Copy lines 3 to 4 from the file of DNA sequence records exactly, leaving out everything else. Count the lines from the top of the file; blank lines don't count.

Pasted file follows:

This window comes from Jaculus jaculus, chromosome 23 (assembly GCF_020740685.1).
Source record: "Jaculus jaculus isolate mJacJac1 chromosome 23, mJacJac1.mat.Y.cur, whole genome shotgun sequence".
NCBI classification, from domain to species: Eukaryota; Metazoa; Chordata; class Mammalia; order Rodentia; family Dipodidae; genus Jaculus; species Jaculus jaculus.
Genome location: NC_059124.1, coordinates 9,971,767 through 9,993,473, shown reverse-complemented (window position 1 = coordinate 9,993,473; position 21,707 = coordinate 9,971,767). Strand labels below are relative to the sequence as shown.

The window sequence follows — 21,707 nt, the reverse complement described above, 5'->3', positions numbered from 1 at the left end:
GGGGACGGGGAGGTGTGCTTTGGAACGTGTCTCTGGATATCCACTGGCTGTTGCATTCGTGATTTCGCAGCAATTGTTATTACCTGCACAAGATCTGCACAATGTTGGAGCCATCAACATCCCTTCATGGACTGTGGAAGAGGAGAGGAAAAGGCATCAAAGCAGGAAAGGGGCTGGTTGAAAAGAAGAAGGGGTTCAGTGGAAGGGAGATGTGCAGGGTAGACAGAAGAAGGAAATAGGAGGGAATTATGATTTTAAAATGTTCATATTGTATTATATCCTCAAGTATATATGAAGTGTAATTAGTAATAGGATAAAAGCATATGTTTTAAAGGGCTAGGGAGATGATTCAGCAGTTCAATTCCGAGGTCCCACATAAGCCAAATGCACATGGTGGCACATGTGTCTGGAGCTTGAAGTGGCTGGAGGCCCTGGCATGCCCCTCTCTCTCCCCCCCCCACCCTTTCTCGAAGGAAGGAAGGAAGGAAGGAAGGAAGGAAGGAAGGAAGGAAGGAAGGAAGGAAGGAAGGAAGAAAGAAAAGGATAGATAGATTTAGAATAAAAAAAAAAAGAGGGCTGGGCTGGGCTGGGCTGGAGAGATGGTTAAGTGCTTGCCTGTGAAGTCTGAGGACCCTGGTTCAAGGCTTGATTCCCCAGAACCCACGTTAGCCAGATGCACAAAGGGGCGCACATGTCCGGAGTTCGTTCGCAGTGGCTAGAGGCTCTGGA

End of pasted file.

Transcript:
NCBI classification, from domain to species: Eukaryota; Metazoa; Chordata; class Mammalia; order Rodentia; family Dipodidae; genus Jaculus; species Jaculus jaculus.
Genome location: NC_059124.1, coordinates 9,971,767 through 9,993,473, shown reverse-complemented (window position 1 = coordinate 9,993,473; position 21,707 = coordinate 9,971,767). Strand labels below are relative to the sequence as shown.